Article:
March 3rd, 2024

Stock market today: Slumping tech stocks and dashed hopes of quick rate cuts push Wall Street lower

By Stan Choe, The Associated Press on January 31, 2024.

FILE - A street sign is seen in front of the New York Stock Exchange in New York, Tuesday, June 14, 2022. Wall Street headed lower early Tuesday, Dec. 5, 2023, after Moody's Investor Service downgraded China's sovereign debt rating as the country's real estate crisis seeps into its local government and private financing. (AP Photo/Seth Wenig, File)

NEW YORK (AP) – Wall Street fell to its worst loss in since September after Big Tech stocks got burned by the downside of high expectations and the Federal Reserve indicated cuts to interest rates likely aren’t imminent. The S&P 500 lost 1.6% Wednesday. The Nasdaq composite fell 2.2%, and the Dow fell 0.8%. Alphabet was one of the market’s heaviest weights after analysts pointed to some concerning trends in how much it’s earning from advertising. Microsoft fell despite delivering stronger profit and revenue than expected. Fed Chair Jerome Powell said cuts to rates may be likely this year, but not as soon as traders hoped.

THIS IS A BREAKING NEWS UPDATE. AP’s earlier story follows below.

NEW YORK (AP) – Technology stocks are slumping Wednesday as several of Wall Street’s most influential stocks feel the downside of ultrahigh expectations. The market’s losses accelerated after the Federal Reserve indicated the cuts to interest rates that investors crave so much likely won’t arrive in March, as many traders had hoped.

The S&P 500 was 1.3% lower in shaky afternoon trading and heading for its worst loss in six weeks. It veered between a loss of just 0.4% and 1.4% as traders revamped their bets for when the Fed would ease its main interest rate down from its highest level since 2001.

The Dow Jones Industrial Average was down 198 points, or 0.5%, as of 3:06 p.m. Eastern time, while the Nasdaq composite was 1.9% lower.

Alphabet was one of the heaviest weights on the market, and it fell 7% despite reporting stronger profit and revenue for the latest quarter than analysts expected. Underneath the surface, analysts pointed to some concerning trends in how much Google’s parent company is earning from advertising.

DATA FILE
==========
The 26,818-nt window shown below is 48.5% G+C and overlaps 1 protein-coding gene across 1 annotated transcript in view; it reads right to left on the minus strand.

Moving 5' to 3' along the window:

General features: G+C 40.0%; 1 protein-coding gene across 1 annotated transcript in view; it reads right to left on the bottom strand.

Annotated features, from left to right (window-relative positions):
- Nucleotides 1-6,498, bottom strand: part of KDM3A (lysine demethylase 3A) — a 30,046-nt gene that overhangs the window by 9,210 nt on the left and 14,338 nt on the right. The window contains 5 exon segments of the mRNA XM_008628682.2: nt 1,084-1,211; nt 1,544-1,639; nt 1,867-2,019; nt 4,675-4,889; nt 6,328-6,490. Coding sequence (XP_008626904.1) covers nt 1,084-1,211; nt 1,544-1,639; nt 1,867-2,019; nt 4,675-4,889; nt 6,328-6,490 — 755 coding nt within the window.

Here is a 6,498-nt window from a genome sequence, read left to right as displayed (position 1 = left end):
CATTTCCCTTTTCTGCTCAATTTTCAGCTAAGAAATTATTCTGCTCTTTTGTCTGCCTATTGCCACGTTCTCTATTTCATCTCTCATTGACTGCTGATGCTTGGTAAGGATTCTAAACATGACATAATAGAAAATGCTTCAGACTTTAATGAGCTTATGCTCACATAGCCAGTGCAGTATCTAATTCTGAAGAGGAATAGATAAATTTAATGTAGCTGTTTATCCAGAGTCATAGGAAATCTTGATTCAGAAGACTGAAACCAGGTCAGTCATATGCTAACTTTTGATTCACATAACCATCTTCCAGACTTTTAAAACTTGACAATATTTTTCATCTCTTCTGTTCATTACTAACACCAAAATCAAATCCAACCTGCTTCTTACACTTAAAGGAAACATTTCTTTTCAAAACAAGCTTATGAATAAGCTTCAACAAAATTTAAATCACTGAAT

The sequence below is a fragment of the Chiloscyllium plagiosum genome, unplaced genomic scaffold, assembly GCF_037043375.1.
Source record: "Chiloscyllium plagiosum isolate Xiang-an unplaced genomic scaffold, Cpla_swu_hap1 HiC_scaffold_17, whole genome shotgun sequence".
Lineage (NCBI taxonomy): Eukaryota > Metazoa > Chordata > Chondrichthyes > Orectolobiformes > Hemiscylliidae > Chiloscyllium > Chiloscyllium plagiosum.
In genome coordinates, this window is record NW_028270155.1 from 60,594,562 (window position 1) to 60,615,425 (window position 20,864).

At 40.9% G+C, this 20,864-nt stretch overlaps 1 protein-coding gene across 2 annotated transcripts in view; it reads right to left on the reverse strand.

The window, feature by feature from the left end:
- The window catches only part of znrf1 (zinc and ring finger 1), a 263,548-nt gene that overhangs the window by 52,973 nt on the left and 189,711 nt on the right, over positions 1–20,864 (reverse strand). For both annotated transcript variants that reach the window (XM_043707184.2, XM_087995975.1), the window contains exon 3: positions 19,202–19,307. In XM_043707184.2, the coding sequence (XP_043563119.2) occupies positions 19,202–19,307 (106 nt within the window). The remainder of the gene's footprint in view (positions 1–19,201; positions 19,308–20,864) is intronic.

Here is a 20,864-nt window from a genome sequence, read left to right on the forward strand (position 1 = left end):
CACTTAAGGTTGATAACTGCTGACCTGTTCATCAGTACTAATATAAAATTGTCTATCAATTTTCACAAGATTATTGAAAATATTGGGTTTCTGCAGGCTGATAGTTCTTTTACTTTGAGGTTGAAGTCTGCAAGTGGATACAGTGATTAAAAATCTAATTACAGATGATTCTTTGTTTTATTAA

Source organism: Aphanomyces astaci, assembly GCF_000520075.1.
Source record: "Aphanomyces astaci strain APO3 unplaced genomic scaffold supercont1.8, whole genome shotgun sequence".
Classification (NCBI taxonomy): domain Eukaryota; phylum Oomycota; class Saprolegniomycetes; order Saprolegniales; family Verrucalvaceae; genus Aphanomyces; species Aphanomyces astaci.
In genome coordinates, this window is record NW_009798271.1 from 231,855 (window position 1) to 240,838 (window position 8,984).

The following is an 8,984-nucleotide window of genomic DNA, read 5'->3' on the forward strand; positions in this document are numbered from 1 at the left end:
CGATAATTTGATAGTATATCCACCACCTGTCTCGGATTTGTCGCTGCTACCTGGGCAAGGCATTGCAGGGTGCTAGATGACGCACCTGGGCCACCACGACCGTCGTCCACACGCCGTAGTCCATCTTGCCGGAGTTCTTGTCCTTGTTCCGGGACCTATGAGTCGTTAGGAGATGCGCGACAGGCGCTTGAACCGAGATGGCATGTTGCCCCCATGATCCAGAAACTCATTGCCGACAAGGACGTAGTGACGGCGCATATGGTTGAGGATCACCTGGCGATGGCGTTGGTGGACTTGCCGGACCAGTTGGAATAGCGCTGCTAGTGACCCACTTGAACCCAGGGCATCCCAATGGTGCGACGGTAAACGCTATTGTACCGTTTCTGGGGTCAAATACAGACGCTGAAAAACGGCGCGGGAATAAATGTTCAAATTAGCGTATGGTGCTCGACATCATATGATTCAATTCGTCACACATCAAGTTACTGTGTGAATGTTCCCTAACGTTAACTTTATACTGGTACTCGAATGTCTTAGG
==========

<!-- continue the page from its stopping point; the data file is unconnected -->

The bigger challenge, though, may have been the high expectations the company is contending with after its stock soared last year by much more than the rest of the market. Other Big Tech stocks that likewise accounted for a disproportionate chunk of the S&P 500’s rally to a record were also struggling Wednesday in the face of high expectations.

Microsoft was down 1.9% even though it delivered stronger profit and revenue than expected. One analyst, Dan Ives of Wedbush Securities, even called its quarterly report “a masterpiece that should be hung in the Louvre.”

Tesla, another member of the group of stocks nicknamed the “Magnificent Seven,” fell 1.4%. A judge in Delaware ruled a day earlier that its CEO, Elon Musk, is not entitled to the landmark compensation package awarded him by Tesla that’s potentially worth more than $55 billion.

The Magnificent Seven were responsible for the majority of the S&P 500’s return last year, and three more members are scheduled to report their latest quarter results on Thursday: Amazon, Apple and Meta Platforms. Expectations are high for them, too.

Advanced Micro Devices is not a member of the Magnificent Seven, but it benefits from many of the same trends. It fell 2.3% even though it matched analysts’ expectations for profit in the latest quarter and edged past them for revenue. Its forecast for revenue in the upcoming quarter fell short of analysts’ estimates.